Saturday, February 24, 2007

Home Work


This is for our obstetrician blogger friend who wanted some help with her homework: preparing a lecture for OB/GYN residents on psychiatric issues in pregnant women.
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I'm going to ramble (I'm good at that), no references, no specifics.
What do we do about psychiatric disorders in pregnant women? This is a tough question, mainly because we know so very little, it's not unlike the issues that get put forth regarding the efficacy and safety of treatments in children: both are populations that don't get experimented on. To figure out the teratogenic effects of medications (one option in treatment) on the unborn fetus, studies are done on pregnant laboratory animals, which often tell us little about the effects on unborn people. We simply can't design studies that purposefully expose pregnant women to medications and ask Hey What Happens to those kids. What we know is incidental: someone taking the medication gets pregnant, it's reported, outcomes are followed up on. Little is known about exposure at varioius times during fetal development, and outcome is generally limited to structural birth defects and behavior in the immediate post-natal period. So there's nothing that says that a 6 week old fetus exposed to psychotropic drug X is more likely to have reading delays at age 7 or coordination problems or is less likely to fill-in-the-blank. And just to make the story more complicated, we also don't know what effects untreated maternal mental illness have on the fetus, so even if there is some risk from medications, it's looking like very sick mothers aren't good for babies, and maybe the risk of treatment with medication may be better than the risk of not medicating, but this remains speculation as these issues are only just beginning to get the attention they deserve.
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Any way you dice it, I think an obstetrician needs to refer a mentally ill pregnant patient.
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From my shrinky perspective, I believe the fetus should be exposed to a minimum number of Unnecessary medications, I think they are all Potential toxins. I tell pregnant patients that the threshold for medication is raised: I ask them to tolerate some distress for the sake of the baby, we do this anyway. We ask pregnant women to give up all the essentials: cigarettes, alcohol, otc medications, Diet Coke, street drugs, Diet Coke, coffee, hair chemicals. Perhaps we ask pregnant patients to tolerate symptoms of mild depression or anxiety or sleeplessness that we might otherwise offer medication for. The threshold for psychotherapy should also be lowered: talking is unlikely to harm the fetus, frequent sessions provide an outlet for the patient and a means to increase coping mechanisms, and systems are set in place for the therapist to do on-going evaluation and monitoring. Other support systems need to be shored up: family members often must be called upon and all available resources may be needed. A therapist may need to work with the patient on the importance of taking care of herself and accepting help from others: often a difficult thing for moms to do.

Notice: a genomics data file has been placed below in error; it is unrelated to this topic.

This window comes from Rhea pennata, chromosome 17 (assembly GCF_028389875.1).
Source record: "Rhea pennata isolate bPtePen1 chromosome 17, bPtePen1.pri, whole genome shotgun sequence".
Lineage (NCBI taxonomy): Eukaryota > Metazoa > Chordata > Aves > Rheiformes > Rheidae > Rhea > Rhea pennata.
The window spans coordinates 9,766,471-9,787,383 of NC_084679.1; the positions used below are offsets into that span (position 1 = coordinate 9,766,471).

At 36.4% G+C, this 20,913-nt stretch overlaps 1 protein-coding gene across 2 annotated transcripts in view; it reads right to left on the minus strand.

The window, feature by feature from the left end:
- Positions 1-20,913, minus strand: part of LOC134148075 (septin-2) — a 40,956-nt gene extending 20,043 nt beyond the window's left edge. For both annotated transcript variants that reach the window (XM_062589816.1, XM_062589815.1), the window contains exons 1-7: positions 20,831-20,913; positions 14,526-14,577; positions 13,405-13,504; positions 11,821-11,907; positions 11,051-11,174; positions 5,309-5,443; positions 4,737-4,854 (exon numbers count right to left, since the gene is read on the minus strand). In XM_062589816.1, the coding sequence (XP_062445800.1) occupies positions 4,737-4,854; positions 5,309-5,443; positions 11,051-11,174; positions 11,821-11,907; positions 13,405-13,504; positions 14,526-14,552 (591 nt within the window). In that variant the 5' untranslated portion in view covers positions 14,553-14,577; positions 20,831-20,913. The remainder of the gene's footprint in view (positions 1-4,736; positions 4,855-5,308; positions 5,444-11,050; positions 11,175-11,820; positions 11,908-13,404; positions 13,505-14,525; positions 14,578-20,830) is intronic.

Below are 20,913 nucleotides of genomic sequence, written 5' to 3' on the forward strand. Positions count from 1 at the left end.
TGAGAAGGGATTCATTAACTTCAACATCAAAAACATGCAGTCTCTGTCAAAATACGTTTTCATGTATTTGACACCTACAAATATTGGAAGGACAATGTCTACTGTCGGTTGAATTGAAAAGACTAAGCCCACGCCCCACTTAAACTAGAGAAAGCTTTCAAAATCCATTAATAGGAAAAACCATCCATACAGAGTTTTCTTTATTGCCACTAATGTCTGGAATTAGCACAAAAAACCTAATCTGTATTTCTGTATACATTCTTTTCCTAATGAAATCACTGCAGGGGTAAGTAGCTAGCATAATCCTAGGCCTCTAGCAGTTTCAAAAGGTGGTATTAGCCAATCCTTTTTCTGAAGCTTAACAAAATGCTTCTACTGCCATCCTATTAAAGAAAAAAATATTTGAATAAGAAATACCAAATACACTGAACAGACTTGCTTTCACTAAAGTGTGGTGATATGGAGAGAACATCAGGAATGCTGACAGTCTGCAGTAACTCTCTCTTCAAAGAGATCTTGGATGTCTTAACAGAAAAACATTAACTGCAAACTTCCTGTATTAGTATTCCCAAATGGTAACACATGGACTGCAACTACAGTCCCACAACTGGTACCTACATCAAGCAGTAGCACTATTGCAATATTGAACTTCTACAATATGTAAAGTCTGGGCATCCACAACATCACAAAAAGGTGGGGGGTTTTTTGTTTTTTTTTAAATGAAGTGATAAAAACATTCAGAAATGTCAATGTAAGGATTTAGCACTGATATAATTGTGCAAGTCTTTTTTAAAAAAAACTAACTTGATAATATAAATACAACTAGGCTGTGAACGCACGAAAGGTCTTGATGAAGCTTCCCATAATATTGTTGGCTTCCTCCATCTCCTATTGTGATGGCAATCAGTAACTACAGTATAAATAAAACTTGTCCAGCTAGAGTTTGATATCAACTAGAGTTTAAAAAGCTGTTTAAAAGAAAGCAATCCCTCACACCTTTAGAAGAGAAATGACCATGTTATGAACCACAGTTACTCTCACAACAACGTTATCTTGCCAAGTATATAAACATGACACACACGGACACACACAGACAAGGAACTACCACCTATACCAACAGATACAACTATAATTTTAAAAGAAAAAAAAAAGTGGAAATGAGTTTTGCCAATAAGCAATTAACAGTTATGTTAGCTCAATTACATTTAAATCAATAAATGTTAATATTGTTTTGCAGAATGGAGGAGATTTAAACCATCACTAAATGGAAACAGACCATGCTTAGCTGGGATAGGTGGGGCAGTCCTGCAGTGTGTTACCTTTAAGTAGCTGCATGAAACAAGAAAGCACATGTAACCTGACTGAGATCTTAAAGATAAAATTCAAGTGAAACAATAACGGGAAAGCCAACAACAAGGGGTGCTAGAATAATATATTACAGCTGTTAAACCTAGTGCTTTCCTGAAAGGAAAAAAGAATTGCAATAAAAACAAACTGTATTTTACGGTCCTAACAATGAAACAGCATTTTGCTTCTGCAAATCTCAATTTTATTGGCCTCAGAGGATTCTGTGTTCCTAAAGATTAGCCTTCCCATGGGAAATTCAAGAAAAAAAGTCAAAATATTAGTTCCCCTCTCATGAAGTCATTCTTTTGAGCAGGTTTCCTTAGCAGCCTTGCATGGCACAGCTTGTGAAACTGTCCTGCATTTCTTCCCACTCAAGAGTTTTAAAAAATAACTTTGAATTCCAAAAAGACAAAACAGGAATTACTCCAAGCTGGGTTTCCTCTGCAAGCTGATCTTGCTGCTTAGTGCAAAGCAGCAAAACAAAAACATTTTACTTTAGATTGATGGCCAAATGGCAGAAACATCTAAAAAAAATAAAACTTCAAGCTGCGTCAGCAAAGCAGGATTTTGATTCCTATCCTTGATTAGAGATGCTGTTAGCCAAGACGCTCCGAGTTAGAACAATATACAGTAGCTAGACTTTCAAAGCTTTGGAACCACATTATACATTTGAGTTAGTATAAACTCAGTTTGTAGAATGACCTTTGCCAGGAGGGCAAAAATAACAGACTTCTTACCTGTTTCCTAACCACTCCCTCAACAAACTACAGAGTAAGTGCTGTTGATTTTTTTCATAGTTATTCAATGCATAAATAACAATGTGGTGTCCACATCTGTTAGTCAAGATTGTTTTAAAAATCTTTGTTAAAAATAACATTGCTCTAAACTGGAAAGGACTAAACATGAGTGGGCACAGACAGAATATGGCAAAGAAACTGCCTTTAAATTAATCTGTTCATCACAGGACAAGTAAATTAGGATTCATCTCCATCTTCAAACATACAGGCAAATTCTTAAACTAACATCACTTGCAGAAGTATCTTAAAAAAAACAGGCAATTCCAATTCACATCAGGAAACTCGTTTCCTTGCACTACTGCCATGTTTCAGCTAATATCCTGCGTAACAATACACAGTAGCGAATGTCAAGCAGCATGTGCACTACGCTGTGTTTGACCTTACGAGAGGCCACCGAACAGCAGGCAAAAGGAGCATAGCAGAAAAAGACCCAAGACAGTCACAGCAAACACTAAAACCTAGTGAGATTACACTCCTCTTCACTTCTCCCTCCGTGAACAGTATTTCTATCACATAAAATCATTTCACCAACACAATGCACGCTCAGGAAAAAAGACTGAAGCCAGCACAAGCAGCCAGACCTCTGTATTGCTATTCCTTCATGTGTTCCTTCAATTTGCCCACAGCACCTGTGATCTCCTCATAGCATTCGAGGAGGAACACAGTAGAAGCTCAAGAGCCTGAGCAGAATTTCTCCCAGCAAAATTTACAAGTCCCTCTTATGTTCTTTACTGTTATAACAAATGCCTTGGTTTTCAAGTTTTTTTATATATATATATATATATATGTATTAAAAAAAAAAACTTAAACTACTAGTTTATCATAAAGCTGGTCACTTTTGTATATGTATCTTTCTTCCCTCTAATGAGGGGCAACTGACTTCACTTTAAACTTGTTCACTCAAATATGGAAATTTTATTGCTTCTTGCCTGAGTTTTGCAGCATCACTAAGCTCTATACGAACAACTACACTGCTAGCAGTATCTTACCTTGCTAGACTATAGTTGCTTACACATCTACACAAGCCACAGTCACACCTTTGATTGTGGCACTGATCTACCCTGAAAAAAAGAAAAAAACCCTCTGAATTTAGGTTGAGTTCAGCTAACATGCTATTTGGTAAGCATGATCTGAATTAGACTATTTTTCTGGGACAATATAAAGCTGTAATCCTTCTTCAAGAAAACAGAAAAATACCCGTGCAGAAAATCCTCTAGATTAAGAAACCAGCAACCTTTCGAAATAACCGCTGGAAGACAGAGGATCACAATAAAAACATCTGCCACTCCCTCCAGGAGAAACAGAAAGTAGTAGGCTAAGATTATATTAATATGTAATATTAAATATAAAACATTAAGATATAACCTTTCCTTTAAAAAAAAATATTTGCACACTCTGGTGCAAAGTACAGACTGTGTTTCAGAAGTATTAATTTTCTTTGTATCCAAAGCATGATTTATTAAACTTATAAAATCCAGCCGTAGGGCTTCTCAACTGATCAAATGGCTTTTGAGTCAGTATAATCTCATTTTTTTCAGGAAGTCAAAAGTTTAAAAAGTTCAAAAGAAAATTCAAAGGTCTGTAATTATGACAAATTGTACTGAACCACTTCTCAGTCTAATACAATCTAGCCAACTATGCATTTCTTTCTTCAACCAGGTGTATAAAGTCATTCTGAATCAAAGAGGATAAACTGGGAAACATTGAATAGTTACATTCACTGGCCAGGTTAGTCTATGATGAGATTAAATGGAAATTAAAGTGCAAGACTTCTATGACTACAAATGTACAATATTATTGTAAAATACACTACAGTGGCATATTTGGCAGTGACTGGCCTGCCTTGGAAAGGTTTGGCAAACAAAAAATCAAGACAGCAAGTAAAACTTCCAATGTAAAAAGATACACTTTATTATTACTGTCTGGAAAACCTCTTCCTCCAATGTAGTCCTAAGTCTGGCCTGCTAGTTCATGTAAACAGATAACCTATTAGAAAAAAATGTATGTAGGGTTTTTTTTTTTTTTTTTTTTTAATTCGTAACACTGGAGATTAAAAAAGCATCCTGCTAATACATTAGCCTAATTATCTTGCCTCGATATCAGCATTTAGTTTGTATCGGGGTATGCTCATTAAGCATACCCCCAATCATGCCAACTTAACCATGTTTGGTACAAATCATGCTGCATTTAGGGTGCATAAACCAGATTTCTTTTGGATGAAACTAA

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Sometimes, issues related to coping and expected discomfort can be confused with symptoms of mental illness. A woman is sad, tired, nauseated (for Fat Doctor), not eating well, crying. Does she tell her obstetrician that she and her husband are fighting non-stop, that her co-workers are angry about her pregnancy, that the other 5 kids are overwhelming, or does she simply say "I'm depressed," a self-made diagnosis that may or may not be right and may or may not need medications?
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Sometimes, there is no escaping medication: a pregnant woman is so symptomatic that medication must be given. We don't leave patients psychotic (hallucinating or delusional) or manic, or terribly depressed; in these instances we offer medication and do our best to work with what we hope will be safe and we avoid those meds we know are not. I'll leave the lists to you, but the patient gets the best care when the psychiatrist and the obstetrician work together.
So why do I think you should refer? I'll give it to you as bullet points:
  • OBs don't spend the time with patients needed to make an accurate psychiatric diagnosis and this is essential.
  • OBs don't generally have a good enough handle on diagnosis and treatment of psychiatric disorders to be doing it. (And I don't catch babies).
  • If the baby has a bad outcome for any reason, a defense attorney will have no problem targeting an OB who treated a psychiatric illness in an expecting mother.
  • If the mother does something horrible because of untreated or wrongly-treated mental illness, this can be catastrophic.
  • OB's typically stop seeing the patient 6 weeks after delivery and the patient will need on-going psychiatric care.
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When do you refer?
  • If the patient appears to be having psychiatric symptoms that are endangering herself or the baby: a sad mom who isn't gaining the necessary weight due to poor appetite, one example.
  • If the patient mentions suicide or harming the baby or any pre-existing children.
  • If the patient says she thinks she has a psychiatric disorder or names an illness.
  • If you even wonder if you should refer. Phrase it as an evaluation: I'd like you to see a psychiatrist one time just to get a handle on whether there is even a problem.
To our OB friend, I hope this helps.